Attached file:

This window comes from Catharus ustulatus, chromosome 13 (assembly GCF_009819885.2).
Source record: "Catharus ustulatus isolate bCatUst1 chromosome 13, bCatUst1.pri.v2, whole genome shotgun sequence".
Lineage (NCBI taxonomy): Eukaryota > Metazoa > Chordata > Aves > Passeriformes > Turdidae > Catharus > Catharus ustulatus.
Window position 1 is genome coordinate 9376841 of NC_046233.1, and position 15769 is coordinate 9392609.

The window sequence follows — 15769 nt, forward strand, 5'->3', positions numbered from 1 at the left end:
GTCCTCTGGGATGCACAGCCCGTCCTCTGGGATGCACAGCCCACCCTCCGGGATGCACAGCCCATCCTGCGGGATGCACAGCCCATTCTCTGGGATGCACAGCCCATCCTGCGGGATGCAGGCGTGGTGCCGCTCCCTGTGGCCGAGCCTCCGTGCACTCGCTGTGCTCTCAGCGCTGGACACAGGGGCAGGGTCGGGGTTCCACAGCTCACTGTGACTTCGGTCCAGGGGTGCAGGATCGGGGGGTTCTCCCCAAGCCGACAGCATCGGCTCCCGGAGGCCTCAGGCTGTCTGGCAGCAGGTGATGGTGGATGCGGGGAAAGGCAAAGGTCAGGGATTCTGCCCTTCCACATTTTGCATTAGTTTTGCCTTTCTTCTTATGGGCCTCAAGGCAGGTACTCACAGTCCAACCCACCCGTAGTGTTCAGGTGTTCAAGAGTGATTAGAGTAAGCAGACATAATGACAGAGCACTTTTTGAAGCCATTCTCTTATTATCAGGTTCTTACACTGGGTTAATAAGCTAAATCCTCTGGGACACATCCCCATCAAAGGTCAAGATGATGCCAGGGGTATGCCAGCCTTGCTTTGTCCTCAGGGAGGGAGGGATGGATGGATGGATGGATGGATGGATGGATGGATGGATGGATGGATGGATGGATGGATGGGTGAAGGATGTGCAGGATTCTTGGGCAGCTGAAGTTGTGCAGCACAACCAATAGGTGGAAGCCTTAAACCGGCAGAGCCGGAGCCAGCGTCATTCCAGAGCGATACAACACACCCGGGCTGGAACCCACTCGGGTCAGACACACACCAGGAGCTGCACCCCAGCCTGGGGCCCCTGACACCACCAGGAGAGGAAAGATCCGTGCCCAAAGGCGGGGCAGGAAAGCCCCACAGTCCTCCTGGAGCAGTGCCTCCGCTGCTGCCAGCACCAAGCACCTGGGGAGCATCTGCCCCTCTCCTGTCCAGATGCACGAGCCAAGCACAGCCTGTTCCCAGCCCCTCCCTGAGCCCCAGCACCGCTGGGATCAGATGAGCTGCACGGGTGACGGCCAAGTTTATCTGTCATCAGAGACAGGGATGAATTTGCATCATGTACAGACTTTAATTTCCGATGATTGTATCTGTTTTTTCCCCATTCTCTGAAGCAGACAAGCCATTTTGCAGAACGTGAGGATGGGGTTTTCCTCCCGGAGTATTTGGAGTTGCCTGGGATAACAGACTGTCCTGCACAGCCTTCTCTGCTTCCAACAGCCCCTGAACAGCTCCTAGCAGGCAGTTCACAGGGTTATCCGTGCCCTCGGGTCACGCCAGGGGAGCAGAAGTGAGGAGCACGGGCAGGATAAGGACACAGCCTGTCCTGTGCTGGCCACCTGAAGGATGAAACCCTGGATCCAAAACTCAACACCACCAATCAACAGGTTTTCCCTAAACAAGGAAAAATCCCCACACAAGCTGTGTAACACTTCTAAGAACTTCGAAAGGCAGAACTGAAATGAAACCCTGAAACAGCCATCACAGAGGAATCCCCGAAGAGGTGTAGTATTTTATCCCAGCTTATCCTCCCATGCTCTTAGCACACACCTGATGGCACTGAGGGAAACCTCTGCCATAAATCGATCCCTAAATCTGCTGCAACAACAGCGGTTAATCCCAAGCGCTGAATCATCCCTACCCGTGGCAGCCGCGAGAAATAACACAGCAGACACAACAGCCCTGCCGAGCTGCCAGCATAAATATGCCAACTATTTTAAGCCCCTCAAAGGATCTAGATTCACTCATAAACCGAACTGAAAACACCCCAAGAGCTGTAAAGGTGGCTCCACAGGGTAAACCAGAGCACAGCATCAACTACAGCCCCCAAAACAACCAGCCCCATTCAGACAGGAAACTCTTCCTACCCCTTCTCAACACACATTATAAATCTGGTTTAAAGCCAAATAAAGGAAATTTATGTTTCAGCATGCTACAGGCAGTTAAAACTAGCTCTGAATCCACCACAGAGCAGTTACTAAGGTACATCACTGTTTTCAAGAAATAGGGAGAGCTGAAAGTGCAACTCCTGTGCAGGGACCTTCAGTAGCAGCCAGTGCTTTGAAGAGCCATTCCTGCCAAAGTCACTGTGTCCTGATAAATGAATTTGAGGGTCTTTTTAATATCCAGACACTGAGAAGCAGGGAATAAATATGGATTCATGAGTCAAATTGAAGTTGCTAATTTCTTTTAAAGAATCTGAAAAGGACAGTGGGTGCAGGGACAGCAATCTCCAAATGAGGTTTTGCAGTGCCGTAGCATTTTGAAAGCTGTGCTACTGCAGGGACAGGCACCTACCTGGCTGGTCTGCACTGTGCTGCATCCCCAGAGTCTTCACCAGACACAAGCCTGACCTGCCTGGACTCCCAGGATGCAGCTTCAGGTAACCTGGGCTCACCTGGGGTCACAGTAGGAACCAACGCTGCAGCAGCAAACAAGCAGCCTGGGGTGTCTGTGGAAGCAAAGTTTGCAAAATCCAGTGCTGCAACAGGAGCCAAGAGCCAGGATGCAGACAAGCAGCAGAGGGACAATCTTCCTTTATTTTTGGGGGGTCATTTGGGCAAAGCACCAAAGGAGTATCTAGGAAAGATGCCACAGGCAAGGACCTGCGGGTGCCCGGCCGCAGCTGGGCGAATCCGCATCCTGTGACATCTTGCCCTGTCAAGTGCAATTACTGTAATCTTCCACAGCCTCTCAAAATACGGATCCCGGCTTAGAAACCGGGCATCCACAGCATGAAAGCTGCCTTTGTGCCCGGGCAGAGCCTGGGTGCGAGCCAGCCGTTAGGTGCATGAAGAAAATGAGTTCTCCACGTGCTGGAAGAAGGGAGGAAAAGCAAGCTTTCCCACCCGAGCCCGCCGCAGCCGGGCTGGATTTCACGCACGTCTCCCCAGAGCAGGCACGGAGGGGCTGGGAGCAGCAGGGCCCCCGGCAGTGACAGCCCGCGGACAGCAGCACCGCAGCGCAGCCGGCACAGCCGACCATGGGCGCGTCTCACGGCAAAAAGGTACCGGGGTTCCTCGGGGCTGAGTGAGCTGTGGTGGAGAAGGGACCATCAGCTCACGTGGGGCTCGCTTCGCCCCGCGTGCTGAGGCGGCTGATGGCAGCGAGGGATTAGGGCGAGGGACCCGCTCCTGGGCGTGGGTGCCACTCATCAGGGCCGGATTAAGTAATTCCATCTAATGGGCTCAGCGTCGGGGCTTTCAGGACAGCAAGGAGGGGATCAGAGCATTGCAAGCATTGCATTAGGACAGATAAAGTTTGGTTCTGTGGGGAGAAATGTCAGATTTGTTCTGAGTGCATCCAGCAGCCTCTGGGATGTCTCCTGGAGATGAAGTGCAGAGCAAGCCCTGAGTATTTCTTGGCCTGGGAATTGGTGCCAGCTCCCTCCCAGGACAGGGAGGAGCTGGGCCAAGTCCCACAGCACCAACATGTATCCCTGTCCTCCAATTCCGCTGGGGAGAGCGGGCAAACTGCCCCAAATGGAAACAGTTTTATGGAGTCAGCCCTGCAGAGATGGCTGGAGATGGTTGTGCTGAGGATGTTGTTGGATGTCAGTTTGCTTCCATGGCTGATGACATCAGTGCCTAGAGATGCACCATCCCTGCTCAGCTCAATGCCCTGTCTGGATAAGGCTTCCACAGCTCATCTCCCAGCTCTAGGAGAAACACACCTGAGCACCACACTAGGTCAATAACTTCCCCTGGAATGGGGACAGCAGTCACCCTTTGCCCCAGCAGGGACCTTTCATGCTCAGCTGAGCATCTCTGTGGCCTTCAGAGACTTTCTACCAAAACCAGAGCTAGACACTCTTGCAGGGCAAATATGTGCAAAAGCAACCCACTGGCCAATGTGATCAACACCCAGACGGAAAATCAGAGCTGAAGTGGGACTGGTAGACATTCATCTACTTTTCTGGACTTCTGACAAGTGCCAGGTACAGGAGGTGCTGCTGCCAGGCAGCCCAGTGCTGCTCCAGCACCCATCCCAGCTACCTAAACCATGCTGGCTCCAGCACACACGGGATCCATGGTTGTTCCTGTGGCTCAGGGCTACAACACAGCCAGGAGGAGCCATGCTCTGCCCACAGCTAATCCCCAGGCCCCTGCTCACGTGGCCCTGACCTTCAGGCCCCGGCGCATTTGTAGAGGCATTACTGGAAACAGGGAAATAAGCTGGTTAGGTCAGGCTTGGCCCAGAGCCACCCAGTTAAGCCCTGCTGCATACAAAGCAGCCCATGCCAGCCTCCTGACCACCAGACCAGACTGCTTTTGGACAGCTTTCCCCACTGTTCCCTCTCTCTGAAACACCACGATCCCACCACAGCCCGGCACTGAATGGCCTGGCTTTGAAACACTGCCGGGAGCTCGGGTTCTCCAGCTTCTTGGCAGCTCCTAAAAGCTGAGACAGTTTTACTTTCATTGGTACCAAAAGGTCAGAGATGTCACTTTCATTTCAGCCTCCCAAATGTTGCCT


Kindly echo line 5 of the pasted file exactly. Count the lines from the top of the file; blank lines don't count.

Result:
The window sequence follows — 15769 nt, forward strand, 5'->3', positions numbered from 1 at the left end: